IXJS AXGBLTDS, Fob. C The Iitst of
tho four special trains flllod with Utah j
peoplo arrived thin morning. Among
those from Still Lake who arrived were
Mm. A, H. McMillan, Mlsa Lucille Clark
and Harold Orlob.
"I came to Los Angeles for inspiration
for a comic opera I have in mind and
already I am aurc the inspiration is
here," said Harold Orlob, a nnllvo of
Utah, but now a resident of New 1'ork.
who boarded the train In Salt Lake City,
where ho had been vlplting relative. He
ie a composer of music and writer of
operetta?. "This Is my flrnt vblt hum.
I know now that I mado a nil.itolfy in
not Qomlng hou boforo," ha concluded.
BILL BARRING I
BETS ON RACES I
PASSESSENdTE I
Thornley's Measure Provides D
That Those Who Wager, H
and Also Stakeholder, Bfl
, Guilty of Felony.
HEATED DEBATE H
PRECEDES VOTING H
House, After Hearing Pro ancf H
Con Arguments From Citi- D
zens of Farmington, H
Refers Bill. B
Twenty -second Day in lhe Senate, H
Resolution, ratifying tho pro. B
posed incomo tax amendment is 9
Thornlcy antl-poo! Boiling bill is BH
pasiod without amendment. IHI
Bill la prepared which gives to gfl
citleB of the first and Hecond class BH
Mi Initiative, thc referendum, and BH
tho recall. RH
Measure will be introduced today HH
to make hotol3 in the state moro
spiitaxy aud comfortable. HH
Action on resolution ratifying HH
proposed, amendment providing for Hfl
tho direct election of tho United IHI
States senators Is postponed for HH
BETTING on races at pool rooms BH
and at race tracks will bo for- StH
bidden at once if tho- house TOO!
passes the Thornlcy anti-pool Jaftl
selling bill which waB yesterday passed Rfafi
by the Ecnate by a vole of 35 to 3. ltS
Tho bill provides that anyono wbo flfl
makes a wagor or acts as stakeholder
for a bet made on any contest of speed, jtf fl
skill or endurance is guilty of a felony. Ik fl
Tho bill was passed by tho senate fl
after a sharp dobato and after Bovoral H
attempts to amend it had failed. Sen If 3
ator J. R. 30dghoill of Juab worlcod t i 3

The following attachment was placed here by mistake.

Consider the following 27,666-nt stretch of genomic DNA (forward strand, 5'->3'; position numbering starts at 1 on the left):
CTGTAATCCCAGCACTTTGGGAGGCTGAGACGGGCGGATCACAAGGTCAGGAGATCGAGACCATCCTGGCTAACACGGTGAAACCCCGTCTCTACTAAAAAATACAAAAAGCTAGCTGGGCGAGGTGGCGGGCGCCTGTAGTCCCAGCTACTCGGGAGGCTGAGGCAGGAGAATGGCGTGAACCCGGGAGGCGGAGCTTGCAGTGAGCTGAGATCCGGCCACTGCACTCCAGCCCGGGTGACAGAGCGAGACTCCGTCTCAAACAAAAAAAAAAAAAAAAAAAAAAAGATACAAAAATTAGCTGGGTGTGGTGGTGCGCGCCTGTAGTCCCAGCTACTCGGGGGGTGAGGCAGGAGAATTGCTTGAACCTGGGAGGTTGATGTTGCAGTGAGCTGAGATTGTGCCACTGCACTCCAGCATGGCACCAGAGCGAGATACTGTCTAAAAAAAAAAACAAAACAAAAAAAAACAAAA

hard to securo tho incorporation of an j W
amendment which would permit wagers j fl
to bo mado within an iuciosurc at a tiH
race track or fair grounds at the timo 3 fl
and place tho race is being hold. Tho j 1 fl
amendment was voted down. Senator J I fl
Mont Ferry of Salt Lake asked that 1 1 S
tho bill go to thc judiciary committee, j j fl
but this proposal was also voted down. H
Plaudits for Champion. ijUj
Pervent speeches for the passage of RaH
tho bill wero made by Senator L. M. ?9BI
Olson of Sanpete and Senator -f. "ft". $fB
Thornlor of Davis. A large number of 96
women from Davis county aud several Hfl
womon from Salt Lake occupied the g fl
gallery of thc senate chamber aud ap ft IK
plauiled vigorously whou Senator Olson f K
concluded his address. g ; fl
Thc bill had been advanced on the 8 IB
calendar so as to come ahead of the Bfl
Huuson bauking bills which wore not t H
reached by the senate yesterday. Sen- S mm
ator Edghcill, who voted against tho S H
bill, charged that the monsurc was be- iffi
ing "railroaded" through tho senate SWH
aud said ho was not afraid to tell hi ioHB
constituents why he voted against the mH
Senator Uouucr X. Smith, who voted sBflj
for the bill, called attention to tho fact IfjH
that tho measure provided a penalty for igfl
violation of thc bill that was absurd in 59H
its provisions. Ho said that it would SH
be practically impossible to set a jury jffll
of hard-headed men to voto to eond !sH
man to tho state prison for making a I jftflj
Ferry Wants Option. j Wj
Senator TV". .Mont Ferry called alien- R B
tlon tu the fact that thero was at proa- 5 fHI
cnt ample law on the stalutn boolu to ff
permit any municipality to prohibit race- S lH
track and pool-room betting If It eo de- K fl
sired. He called attention to tho fart S H
that Salt Lako City had eliminated rac- ft HH
Ing am pool Helling and declared that flfl
Farmington or any other city which S' HH
wlehed to prohibit rnce-traek bettlny w HD
could do ho. Ho suggcEtcd that tho same n HH
right in this regard be also extended to 9 HDl
counties, in order that counties might dc- ( I flB
oldo for themselves whether or not thoy j HH
wished horse races and pool rooms, j
After all amendments had been dr- I flB
fcated roll was called on the final pa-s- I flu
ago of thc measure with" this moult: I MB
A yea Booth. Cotlmll, KcJcrsley. FcrP'. KgW
Funk, Hanson, Ivcrson, Lunt. Olson. 9 WSm
Rldeout. Smith. ThornIy. Wlstit. Wl!- fHH
llamw and Prcaldent Gardner 15. khBI
Xoe8 Cnilg, Edghelll, Kelly S. ffjrlW
Farmington Protests. OfiH
Several FiirmlnRton residents appeared eHID
beforo tho bouso judiciary commniitUe InHfl
ycfltcrday forenoon in connection with ho gBflfl
Mabcy antl-poolselllni: bill or In conncc- SflH
tlon with atatements heretofore fnade fflWH
before that committee. HflfBfl
Robert WlUon. prosidont of thc Farm- IHI
Ington Commorclnl club: TI. S. DayneJ. r r
mayor of Farmington. and E. A. Coti- J ''M.
rell, a member of tho Farmington cit- i '
p .
(Continued on Pftfo Four) j